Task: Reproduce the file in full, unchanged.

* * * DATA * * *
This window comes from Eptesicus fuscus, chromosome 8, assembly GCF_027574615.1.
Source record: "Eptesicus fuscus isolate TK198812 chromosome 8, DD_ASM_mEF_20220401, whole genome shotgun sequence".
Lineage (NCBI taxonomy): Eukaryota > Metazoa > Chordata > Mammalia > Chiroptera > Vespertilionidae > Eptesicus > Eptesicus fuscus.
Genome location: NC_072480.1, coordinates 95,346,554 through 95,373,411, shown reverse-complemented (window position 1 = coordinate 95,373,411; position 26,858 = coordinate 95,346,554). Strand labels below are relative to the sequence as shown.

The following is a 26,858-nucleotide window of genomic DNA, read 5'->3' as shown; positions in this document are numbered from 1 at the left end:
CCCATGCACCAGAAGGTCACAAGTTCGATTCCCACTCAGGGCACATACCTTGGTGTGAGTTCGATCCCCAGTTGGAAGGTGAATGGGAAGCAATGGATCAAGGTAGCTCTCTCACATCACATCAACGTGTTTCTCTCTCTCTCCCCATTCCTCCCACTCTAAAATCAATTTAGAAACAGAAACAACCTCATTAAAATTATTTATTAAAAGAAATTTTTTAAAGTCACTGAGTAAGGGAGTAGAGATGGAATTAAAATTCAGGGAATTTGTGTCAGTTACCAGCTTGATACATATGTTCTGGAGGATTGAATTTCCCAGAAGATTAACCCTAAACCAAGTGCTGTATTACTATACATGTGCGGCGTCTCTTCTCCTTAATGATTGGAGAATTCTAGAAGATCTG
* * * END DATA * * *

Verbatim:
This window comes from Eptesicus fuscus, chromosome 8, assembly GCF_027574615.1.
Source record: "Eptesicus fuscus isolate TK198812 chromosome 8, DD_ASM_mEF_20220401, whole genome shotgun sequence".
Lineage (NCBI taxonomy): Eukaryota > Metazoa > Chordata > Mammalia > Chiroptera > Vespertilionidae > Eptesicus > Eptesicus fuscus.
Genome location: NC_072480.1, coordinates 95,346,554 through 95,373,411, shown reverse-complemented (window position 1 = coordinate 95,373,411; position 26,858 = coordinate 95,346,554). Strand labels below are relative to the sequence as shown.

The following is a 26,858-nucleotide window of genomic DNA, read 5'->3' as shown; positions in this document are numbered from 1 at the left end:
CCCATGCACCAGAAGGTCACAAGTTCGATTCCCACTCAGGGCACATACCTTGGTGTGAGTTCGATCCCCAGTTGGAAGGTGAATGGGAAGCAATGGATCAAGGTAGCTCTCTCACATCACATCAACGTGTTTCTCTCTCTCTCCCCATTCCTCCCACTCTAAAATCAATTTAGAAACAGAAACAACCTCATTAAAATTATTTATTAAAAGAAATTTTTTAAAGTCACTGAGTAAGGGAGTAGAGATGGAATTAAAATTCAGGGAATTTGTGTCAGTTACCAGCTTGATACATATGTTCTGGAGGATTGAATTTCCCAGAAGATTAACCCTAAACCAAGTGCTGTATTACTATACATGTGCGGCGTCTCTTCTCCTTAATGATTGGAGAATTCTAGAAGATCTG